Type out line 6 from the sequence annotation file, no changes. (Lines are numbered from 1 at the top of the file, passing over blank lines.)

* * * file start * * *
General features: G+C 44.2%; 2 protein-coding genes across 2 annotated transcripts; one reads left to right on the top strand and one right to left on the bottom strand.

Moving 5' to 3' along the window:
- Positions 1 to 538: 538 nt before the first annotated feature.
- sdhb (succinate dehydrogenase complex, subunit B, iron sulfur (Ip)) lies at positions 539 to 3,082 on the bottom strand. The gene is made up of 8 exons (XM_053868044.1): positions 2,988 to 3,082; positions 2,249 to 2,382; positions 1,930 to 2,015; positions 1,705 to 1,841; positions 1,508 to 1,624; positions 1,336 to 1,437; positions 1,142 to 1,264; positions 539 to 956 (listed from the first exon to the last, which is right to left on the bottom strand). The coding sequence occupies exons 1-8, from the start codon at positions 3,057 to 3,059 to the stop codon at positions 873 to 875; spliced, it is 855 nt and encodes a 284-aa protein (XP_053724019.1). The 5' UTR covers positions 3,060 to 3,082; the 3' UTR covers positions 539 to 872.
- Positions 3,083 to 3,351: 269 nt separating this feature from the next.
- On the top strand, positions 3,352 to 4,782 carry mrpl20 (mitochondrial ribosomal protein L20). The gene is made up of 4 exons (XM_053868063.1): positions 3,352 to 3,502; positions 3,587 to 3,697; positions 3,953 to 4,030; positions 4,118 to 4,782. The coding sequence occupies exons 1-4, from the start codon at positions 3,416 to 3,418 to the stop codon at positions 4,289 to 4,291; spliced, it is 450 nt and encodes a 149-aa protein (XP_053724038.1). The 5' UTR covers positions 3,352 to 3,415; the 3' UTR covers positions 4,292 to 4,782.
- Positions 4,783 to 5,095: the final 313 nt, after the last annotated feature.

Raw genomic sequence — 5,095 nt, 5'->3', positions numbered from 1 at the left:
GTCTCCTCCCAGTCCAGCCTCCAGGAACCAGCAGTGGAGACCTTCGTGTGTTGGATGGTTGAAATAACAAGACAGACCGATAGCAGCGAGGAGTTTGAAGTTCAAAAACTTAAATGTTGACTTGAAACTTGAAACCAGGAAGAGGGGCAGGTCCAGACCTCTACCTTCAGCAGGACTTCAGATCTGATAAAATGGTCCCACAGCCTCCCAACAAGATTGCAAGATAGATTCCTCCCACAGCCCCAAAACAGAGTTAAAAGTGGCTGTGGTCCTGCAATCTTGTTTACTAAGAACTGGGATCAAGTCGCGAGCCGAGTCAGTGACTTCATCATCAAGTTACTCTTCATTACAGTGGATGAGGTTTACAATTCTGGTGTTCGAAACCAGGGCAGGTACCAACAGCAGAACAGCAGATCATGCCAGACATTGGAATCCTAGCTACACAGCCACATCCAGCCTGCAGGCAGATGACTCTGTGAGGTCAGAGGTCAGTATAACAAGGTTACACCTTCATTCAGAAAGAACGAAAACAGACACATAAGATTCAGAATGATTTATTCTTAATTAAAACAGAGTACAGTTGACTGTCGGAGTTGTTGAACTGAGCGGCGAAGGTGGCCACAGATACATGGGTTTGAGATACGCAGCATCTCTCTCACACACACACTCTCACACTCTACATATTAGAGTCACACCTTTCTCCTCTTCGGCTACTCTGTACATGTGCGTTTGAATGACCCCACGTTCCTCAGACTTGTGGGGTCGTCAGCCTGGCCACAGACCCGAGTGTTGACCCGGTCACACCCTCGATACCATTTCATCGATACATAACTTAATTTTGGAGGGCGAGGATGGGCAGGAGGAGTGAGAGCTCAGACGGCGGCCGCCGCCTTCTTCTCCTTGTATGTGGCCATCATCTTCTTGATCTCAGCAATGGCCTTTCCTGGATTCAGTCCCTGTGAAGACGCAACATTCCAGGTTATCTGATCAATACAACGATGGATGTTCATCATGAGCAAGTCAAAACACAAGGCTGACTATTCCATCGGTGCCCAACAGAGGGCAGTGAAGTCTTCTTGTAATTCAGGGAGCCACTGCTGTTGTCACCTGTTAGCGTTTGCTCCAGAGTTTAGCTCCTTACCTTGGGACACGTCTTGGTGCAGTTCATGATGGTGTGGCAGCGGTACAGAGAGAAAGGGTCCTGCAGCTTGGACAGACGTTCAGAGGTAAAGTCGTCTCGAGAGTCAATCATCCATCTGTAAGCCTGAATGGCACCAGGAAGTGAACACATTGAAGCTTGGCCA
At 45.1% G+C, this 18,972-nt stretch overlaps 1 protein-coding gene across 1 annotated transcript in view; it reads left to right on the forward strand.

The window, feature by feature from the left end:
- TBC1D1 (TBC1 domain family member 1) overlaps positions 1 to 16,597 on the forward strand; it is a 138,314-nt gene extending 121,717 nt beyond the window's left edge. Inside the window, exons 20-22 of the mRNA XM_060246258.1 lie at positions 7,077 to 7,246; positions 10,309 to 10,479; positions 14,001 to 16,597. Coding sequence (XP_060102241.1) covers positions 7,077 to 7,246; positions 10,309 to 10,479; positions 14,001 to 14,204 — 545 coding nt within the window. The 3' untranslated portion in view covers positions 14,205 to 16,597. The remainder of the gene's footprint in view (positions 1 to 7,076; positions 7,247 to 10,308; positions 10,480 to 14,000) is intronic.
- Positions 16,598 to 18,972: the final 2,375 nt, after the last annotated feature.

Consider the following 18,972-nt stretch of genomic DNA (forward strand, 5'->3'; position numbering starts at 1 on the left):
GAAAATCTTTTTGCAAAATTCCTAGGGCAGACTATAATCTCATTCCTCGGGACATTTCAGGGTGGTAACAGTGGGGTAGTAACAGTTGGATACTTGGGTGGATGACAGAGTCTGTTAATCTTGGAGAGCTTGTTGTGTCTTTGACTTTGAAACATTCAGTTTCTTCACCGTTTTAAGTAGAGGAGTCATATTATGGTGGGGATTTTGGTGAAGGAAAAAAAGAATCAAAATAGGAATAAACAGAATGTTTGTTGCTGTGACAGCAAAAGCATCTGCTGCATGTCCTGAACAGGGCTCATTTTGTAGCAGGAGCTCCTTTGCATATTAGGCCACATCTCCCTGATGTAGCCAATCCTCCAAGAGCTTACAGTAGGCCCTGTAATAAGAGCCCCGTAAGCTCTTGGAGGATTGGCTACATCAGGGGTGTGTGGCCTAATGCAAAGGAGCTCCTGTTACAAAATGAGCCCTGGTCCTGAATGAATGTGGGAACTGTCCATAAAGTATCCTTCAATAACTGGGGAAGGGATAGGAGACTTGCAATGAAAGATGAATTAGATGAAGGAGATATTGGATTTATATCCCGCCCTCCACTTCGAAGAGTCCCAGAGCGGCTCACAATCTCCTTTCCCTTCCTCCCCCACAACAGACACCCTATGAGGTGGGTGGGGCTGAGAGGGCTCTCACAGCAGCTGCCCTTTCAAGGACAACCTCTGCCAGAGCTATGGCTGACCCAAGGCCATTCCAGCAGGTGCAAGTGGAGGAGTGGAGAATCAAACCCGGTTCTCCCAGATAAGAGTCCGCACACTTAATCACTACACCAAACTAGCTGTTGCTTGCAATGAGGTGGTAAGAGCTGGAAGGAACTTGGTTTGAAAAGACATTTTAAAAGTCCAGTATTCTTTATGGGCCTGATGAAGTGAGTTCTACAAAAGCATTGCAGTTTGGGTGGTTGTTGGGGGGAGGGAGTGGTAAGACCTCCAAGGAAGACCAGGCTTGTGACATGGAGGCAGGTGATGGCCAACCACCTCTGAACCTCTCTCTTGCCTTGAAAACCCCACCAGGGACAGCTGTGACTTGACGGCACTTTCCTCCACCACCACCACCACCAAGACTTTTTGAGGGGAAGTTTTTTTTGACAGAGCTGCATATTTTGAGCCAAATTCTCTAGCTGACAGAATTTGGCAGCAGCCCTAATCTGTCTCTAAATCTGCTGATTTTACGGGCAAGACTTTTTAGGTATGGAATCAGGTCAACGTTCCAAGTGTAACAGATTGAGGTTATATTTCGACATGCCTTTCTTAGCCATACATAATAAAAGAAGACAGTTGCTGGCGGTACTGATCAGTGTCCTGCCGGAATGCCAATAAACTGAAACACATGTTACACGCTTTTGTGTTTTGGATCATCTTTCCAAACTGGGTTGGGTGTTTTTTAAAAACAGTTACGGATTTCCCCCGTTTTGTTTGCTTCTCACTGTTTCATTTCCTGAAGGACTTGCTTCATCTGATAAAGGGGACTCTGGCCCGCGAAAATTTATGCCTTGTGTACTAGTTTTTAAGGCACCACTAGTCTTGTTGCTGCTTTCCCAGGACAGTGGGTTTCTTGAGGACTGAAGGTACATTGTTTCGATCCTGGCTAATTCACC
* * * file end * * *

- On the top strand, positions 3,352 to 4,782 carry mrpl20 (mitochondrial ribosomal protein L20). The gene is made up of 4 exons (XM_053868063.1): positions 3,352 to 3,502; positions 3,587 to 3,697; positions 3,953 to 4,030; positions 4,118 to 4,782. The coding sequence occupies exons 1-4, from the start codon at positions 3,416 to 3,418 to the stop codon at positions 4,289 to 4,291; spliced, it is 450 nt and encodes a 149-aa protein (XP_053724038.1). The 5' UTR covers positions 3,352 to 3,415; the 3' UTR covers positions 4,292 to 4,782.